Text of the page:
What you need to know:
- Why on earth would a government of a poor country like Uganda send money to its diaspora community when that money is much needed back home?
The Uganda North American Association (UNAA) held its convention in the USA city of Cincinnati, Ohio, last weekend.
In online news outlets and social media chatter, the immediate announcement was that an NRM candidate had defeated a NUP one. This, of course, is scandalous but not the worst.
There is more to which I will return in a moment.
UNAA is the oldest Uganda diaspora association. When I first arrived in the United States, now 11 years ago, I had heard great things about UNAA. I looked forward to being an active member.
There were many credible and high-profile compatriots active in the association. But from the grapevine were stories of shenanigans and malfeasance. I chose to stay away, at least in the meantime. Things only got worse. To date, I have never attended a UNAA convention although a few years ago I participated in several teleconferences as a member of a committee.
The decay, duplicity and deceit that characterises the rulership in Uganda appears to have uncanny parallels in a diaspora association called UNAA. For starters, why should an association meant to unify and mobilise diaspora citizens be reduced to the shabby and shallow partisan politics of the ruling party back home up against its opponents?
Bringing party lines and biases into UNAA is not just unnecessary, unhealthy and counterproductive, it also patently undermines the very idea of building a united diaspora community. A diaspora association has two core aims. First, to promote and preserve homeland cultural values, ethos and customs among members of the diaspora especially the younger generations.
Second, to advocate and mobilise for and on behalf of the social needs and development aspirations of the homeland through promoting trade and investment, tourism, non-profit projects, diplomacy, etc.
The latter is especially worthwhile in North America where the United States has for more than half a century maintained its superpower status in economic, diplomatic and military realms. Global commercial and diplomatic matters tend to be determined in New York City while Washington DC is the world’s defacto administrative capital and economic decision making centre where the Bretton Woods institutions (IMF and World Bank) are headquartered.
Given the relevance and salience of New York and DC, not to mention Silicon Valley (the concentration of the world’s tech innovations and bases), there are very good reasons to have a strong and well-organised diaspora presence in North America. If for no other reason, this alone should make UNAA an excellent and worthwhile platform. But the ideal UNAA is one thing, the actual one that exists today is quite another. The latter is afflicted by endemic internal scandals including, of all things, rigging elections for president and other executive members! Quite instructively, what is supposed to be a strictly volunteer and onerous job as UNAA president or executive member becomes fiercely competed and fought for such that bribery and fiddling with the vote have to play roles in who gets elected. This is because of at least two reasons.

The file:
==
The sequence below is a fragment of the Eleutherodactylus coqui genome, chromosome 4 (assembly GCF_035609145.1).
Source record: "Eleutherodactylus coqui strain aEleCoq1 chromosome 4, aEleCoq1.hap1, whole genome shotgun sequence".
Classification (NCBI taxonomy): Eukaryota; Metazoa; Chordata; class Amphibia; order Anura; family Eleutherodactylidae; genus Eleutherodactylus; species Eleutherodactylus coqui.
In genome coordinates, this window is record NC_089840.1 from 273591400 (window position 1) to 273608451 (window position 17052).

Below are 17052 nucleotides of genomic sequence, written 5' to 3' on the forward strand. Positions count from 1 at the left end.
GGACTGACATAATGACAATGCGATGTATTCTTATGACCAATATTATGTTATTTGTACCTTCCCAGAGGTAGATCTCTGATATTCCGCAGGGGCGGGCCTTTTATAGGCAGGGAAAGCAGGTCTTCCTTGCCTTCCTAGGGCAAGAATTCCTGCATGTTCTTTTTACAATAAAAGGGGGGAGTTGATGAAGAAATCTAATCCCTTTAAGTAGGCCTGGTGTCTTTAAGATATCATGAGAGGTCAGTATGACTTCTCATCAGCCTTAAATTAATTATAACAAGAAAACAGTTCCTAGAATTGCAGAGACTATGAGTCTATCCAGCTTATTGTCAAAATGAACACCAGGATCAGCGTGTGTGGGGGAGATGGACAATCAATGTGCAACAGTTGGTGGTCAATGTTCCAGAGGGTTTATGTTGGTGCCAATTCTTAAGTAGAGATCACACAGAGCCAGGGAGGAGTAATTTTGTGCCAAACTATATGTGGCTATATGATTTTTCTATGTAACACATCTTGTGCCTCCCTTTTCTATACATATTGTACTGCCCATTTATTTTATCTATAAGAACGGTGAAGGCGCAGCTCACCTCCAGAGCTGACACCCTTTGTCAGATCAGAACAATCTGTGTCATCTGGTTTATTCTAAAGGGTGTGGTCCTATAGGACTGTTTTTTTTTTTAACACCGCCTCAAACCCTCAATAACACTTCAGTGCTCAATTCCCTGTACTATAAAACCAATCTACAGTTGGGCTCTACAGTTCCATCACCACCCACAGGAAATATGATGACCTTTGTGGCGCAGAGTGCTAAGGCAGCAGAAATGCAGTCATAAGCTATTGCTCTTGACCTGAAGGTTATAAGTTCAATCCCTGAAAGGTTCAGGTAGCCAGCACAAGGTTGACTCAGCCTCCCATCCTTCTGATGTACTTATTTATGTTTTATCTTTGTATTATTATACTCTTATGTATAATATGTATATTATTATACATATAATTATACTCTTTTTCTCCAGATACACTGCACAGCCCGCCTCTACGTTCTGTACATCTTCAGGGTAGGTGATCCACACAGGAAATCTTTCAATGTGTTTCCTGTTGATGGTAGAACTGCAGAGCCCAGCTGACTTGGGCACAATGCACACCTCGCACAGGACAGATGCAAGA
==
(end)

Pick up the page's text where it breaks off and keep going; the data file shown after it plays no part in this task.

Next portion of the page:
First and apparently, there is money to control. The bulk of the money available to UNAA, I understand, comes from the government of Uganda. Second, there are senseless partisan fights such that a win or loss is at least symbolically seen as significant for domestic politics back home in Uganda.
Every year, the government of Uganda remits $100,000 to UNAA. Part of this money goes to member-groups, which are largely ‘tribal’ or ethnic, if we can eschew the former derogatory term. When I served as Vice President and later President of the North America Masaba Cultural Association (NAMCA), the second oldest Ugandan diaspora association, my conscience wrestled with having to apply for a ‘UNAA grant’ that came from funds secured from Uganda. I expressed my disquiet but was always in the minority on this. Why on earth would a government of a poor country like Uganda send money to its diaspora community when that money is much needed back home?
You can build a school classroom block with $100,000 to serve the many young Ugandans otherwise studying under trees. Better, that money, over a five-year period, is good enough to get us a new and fully functional maternity ward somewhere in deep rural Uganda where women die in labour in part because they can’t access hospital facilities and care.
But as would be expected, the Ugandan government has to extend its obnoxious patronage abroad and pay for a supposed positive presence by having a leadership of a diaspora association that is in its pockets and to mollify the membership at large.
Obviously, this hardly works because save for a small and fringe group passing as UNAA and especially the leadership, the vast majority of Ugandans in North America are either indifferent and silent or are stridently opposed to Mr Museveni’s rule.